The media is increasingly trying to prepare Democrat voters for disappointment as they warn that the “blue wave” isn’t actually happening:
Terrified of reliving the dejection they awoke to on the morning of Nov. 9, 2016, they are attempting to harness those nervous emotions and inject a bit of fear in the hearts of their supporters.
Katie Hill, who has emerged as one of the party’s most promising first-time congressional candidates, looked out at a group of about 100 supporters days ago and revealed that new polling indicated a four-point swing against her in what for decades has been a conservative stronghold, driven by consolidation by Republican voters into the camp of her opponent.
“We were ahead by a few points just a few weeks ago,” she said from a campaign headquarters sandwiched between a vape shop and a gun store. “The last poll we got back a couple days ago has us exactly tied.”
“These are the ones that should be – I don’t want to say the easiest – but really the ones that should flip from red to blue in this kind of a climate,” Hill said later about districts such as hers, won in 2016 by Hillary Clinton. “If we can’t do these ones, then how on earth are we going to do ones that are more red?”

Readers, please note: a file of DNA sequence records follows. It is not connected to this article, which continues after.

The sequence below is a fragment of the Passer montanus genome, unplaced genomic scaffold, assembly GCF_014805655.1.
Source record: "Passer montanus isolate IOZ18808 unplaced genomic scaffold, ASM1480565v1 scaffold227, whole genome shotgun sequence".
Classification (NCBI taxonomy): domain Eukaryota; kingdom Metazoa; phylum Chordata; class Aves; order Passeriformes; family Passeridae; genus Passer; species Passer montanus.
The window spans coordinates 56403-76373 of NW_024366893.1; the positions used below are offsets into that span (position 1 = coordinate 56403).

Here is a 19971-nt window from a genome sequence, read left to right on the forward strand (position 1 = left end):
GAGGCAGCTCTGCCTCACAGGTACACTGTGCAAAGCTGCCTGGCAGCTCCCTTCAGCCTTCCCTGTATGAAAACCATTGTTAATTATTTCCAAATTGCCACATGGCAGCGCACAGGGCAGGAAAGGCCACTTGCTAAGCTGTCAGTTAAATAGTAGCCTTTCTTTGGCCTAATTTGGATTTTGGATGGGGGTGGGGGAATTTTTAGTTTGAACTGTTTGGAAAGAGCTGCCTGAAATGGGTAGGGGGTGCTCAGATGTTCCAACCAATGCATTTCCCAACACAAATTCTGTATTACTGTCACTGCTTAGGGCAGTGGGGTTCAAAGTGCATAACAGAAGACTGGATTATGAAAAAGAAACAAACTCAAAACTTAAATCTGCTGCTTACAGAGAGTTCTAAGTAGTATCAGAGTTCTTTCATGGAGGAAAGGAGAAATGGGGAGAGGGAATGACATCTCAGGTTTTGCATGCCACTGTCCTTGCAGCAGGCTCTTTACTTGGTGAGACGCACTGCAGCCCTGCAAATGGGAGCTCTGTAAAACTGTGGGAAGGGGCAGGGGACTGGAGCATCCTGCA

Of the 25 Republican-held districts that Clinton won, Democrats are favored in 11 while Republicans are favored in three, according to the latest ratings from the Cook Political Report. But 12 are still toss-ups, and they are seeing a burst of energy and spending from both sides in a way that has Republicans feeling bullish and Democrats worried.